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Living with Canine Diabetes

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I'm looking for input from anyone who has or does live with a diabetic dog. Lewie has been diagnosed with Diabetes after being hospitalized with Pancreatitis this week. He is home now and we've started Insulin injections working to regulate his glucose.

 

Currently my biggest concern is getting him to eat. He's always been a good eater, but right now he's not eating well. I've found that if I hand feed him (spoiled in the hospital, maybe :P ) he'll take food okay, but not as much as I would like. Typically, I've always said when a dog is hungry he'll eat, but I can't afford that philosophy any more. After his glucose is regulated, will he get his appetite back?

 

The vet said that once he's on track, it's critical to keep a very tight feeding/injection schedule with little or no deviation. That's not a problem right now since I'm an at-home, full-time online student but it won't always be that way.

 

I've done some research on the Internet about canine Diabetes, always trying to stay with credible sites, but there is conflicting information between the sites and what my vet says. I thought I'd have to test his glucose daily but Doc says that once Lewie's glucose is regulated that won't be necessary. It's so confusing!

 

Another question (that I've haven't had a chance to ask my vet about yet) is how does Lewie's Evan's Syndrome affect the landscape of the Diabetes, if it does at all? My sweet dog has had more health issues than all my previous dogs put together!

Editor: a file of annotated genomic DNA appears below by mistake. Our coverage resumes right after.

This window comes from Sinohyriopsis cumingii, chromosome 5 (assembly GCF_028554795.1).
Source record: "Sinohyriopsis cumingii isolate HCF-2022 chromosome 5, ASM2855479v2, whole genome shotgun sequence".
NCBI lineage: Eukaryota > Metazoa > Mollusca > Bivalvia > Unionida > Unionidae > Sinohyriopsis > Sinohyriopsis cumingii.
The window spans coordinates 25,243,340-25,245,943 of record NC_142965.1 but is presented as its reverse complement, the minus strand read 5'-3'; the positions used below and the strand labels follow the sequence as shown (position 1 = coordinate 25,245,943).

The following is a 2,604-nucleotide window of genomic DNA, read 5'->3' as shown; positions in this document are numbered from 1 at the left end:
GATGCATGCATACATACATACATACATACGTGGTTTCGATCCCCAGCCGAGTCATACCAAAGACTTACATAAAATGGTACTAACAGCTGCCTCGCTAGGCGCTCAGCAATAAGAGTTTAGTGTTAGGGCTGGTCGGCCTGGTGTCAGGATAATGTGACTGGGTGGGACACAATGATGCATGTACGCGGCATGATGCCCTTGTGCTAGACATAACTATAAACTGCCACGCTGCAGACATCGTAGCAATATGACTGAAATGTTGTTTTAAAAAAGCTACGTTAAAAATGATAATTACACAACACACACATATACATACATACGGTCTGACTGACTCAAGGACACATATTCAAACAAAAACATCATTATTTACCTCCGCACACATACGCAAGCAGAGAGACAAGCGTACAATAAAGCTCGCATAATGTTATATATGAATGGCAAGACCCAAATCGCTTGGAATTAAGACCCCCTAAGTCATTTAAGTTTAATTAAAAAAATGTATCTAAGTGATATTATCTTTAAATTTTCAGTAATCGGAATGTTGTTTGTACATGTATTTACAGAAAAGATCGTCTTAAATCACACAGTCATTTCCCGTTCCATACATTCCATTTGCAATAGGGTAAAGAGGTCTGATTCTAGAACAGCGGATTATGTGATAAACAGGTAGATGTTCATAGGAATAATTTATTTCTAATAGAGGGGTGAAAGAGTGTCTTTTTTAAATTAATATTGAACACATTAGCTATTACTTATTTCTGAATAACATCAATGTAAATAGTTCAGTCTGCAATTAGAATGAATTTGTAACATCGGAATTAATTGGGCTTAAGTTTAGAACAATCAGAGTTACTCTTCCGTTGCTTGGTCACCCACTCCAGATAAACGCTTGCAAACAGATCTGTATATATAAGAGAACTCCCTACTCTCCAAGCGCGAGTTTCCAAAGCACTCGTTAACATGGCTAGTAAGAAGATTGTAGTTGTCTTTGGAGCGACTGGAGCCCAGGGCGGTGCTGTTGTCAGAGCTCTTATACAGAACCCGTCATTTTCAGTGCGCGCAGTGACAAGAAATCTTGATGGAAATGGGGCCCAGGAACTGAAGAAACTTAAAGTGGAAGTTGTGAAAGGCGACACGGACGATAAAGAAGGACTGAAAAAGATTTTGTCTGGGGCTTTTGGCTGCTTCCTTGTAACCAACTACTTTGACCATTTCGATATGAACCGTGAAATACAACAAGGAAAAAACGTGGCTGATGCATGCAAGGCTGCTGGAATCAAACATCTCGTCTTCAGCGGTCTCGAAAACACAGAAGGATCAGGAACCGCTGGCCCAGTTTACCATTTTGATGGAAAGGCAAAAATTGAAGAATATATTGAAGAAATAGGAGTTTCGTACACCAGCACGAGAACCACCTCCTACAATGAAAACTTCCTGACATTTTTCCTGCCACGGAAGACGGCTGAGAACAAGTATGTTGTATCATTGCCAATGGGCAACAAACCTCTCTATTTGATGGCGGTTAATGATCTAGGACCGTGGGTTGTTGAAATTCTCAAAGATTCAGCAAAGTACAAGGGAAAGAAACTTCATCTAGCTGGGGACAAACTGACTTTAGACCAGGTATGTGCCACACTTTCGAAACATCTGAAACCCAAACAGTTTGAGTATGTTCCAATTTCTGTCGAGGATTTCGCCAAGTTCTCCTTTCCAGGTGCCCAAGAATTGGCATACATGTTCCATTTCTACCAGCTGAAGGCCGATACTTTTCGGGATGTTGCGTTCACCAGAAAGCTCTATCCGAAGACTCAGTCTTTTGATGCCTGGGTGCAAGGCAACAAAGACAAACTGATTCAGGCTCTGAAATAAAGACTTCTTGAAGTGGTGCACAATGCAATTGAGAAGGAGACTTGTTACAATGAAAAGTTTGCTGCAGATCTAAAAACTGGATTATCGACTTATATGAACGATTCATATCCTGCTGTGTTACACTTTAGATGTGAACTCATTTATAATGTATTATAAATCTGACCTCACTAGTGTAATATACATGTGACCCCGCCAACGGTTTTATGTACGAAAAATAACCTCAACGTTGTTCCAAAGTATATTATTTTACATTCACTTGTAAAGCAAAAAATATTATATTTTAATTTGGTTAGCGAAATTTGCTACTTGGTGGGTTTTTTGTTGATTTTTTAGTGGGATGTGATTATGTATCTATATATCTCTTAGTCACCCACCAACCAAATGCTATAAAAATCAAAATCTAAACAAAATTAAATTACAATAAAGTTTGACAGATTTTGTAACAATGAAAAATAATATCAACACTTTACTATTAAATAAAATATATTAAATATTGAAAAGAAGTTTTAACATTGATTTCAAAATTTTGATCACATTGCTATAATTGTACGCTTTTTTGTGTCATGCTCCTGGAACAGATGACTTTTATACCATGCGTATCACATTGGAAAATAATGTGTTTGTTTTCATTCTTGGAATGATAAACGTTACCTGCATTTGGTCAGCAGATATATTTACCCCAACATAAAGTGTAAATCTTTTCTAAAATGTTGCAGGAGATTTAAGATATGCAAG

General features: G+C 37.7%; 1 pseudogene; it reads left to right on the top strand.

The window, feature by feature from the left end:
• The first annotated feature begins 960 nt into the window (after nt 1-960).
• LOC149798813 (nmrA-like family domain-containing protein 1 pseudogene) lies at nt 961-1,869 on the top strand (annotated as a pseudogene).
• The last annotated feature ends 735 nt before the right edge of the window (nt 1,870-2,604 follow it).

I'd sure appreciate any contributions from experienced owners and medical persons. I know I'm rambling, but I'm still trying to wrap my head around this. I just want to do what's best for him.

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So sorry to hear about this. :( We had a cat with diabetes many years ago, but I know next to nothing about the disease in dogs. Based on the diabetic cat and ill animals in general, I believe that once Lewis feels better he will have more of his old appetite. I do remember it was important to make sure the cat ate regularly in addition to getting the shots. I think, but cannot be sure, that we checked her urine daily with strips to monitor her sugar. This was back in the mid 80's, so my memory is hazy and care may be different these days.